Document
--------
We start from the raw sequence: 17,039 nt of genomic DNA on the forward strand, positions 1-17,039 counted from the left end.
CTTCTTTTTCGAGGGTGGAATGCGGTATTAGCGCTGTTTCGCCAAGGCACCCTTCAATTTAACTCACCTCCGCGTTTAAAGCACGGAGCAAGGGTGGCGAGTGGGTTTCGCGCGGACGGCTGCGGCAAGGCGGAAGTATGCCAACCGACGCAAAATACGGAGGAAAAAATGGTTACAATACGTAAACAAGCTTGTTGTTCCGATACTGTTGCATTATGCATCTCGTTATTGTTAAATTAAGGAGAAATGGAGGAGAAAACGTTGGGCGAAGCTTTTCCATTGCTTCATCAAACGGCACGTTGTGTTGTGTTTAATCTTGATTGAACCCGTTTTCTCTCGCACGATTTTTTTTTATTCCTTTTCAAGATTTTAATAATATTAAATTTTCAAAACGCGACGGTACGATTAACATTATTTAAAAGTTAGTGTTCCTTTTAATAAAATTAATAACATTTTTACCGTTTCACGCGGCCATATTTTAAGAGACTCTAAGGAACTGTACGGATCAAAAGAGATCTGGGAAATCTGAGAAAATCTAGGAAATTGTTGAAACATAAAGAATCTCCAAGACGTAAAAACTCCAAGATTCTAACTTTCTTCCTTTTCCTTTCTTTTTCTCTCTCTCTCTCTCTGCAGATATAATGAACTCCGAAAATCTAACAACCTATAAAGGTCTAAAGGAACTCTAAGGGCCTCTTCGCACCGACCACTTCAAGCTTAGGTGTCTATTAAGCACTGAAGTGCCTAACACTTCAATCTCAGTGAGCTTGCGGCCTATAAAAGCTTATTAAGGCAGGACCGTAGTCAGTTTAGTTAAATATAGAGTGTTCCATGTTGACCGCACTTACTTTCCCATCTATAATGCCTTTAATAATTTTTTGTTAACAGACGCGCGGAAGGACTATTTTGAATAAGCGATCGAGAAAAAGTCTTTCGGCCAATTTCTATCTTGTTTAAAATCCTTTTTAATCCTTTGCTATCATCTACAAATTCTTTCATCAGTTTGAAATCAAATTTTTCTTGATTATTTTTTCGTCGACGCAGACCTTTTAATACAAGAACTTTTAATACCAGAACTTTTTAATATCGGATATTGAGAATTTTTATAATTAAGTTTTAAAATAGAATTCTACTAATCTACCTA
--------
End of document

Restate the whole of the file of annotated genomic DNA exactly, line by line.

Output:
We start from the raw sequence: 17,039 nt of genomic DNA on the forward strand, positions 1-17,039 counted from the left end.
CTTCTTTTTCGAGGGTGGAATGCGGTATTAGCGCTGTTTCGCCAAGGCACCCTTCAATTTAACTCACCTCCGCGTTTAAAGCACGGAGCAAGGGTGGCGAGTGGGTTTCGCGCGGACGGCTGCGGCAAGGCGGAAGTATGCCAACCGACGCAAAATACGGAGGAAAAAATGGTTACAATACGTAAACAAGCTTGTTGTTCCGATACTGTTGCATTATGCATCTCGTTATTGTTAAATTAAGGAGAAATGGAGGAGAAAACGTTGGGCGAAGCTTTTCCATTGCTTCATCAAACGGCACGTTGTGTTGTGTTTAATCTTGATTGAACCCGTTTTCTCTCGCACGATTTTTTTTTATTCCTTTTCAAGATTTTAATAATATTAAATTTTCAAAACGCGACGGTACGATTAACATTATTTAAAAGTTAGTGTTCCTTTTAATAAAATTAATAACATTTTTACCGTTTCACGCGGCCATATTTTAAGAGACTCTAAGGAACTGTACGGATCAAAAGAGATCTGGGAAATCTGAGAAAATCTAGGAAATTGTTGAAACATAAAGAATCTCCAAGACGTAAAAACTCCAAGATTCTAACTTTCTTCCTTTTCCTTTCTTTTTCTCTCTCTCTCTCTCTGCAGATATAATGAACTCCGAAAATCTAACAACCTATAAAGGTCTAAAGGAACTCTAAGGGCCTCTTCGCACCGACCACTTCAAGCTTAGGTGTCTATTAAGCACTGAAGTGCCTAACACTTCAATCTCAGTGAGCTTGCGGCCTATAAAAGCTTATTAAGGCAGGACCGTAGTCAGTTTAGTTAAATATAGAGTGTTCCATGTTGACCGCACTTACTTTCCCATCTATAATGCCTTTAATAATTTTTTGTTAACAGACGCGCGGAAGGACTATTTTGAATAAGCGATCGAGAAAAAGTCTTTCGGCCAATTTCTATCTTGTTTAAAATCCTTTTTAATCCTTTGCTATCATCTACAAATTCTTTCATCAGTTTGAAATCAAATTTTTCTTGATTATTTTTTCGTCGACGCAGACCTTTTAATACAAGAACTTTTAATACCAGAACTTTTTAATATCGGATATTGAGAATTTTTATAATTAAGTTTTAAAATAGAATTCTACTAATCTACCTA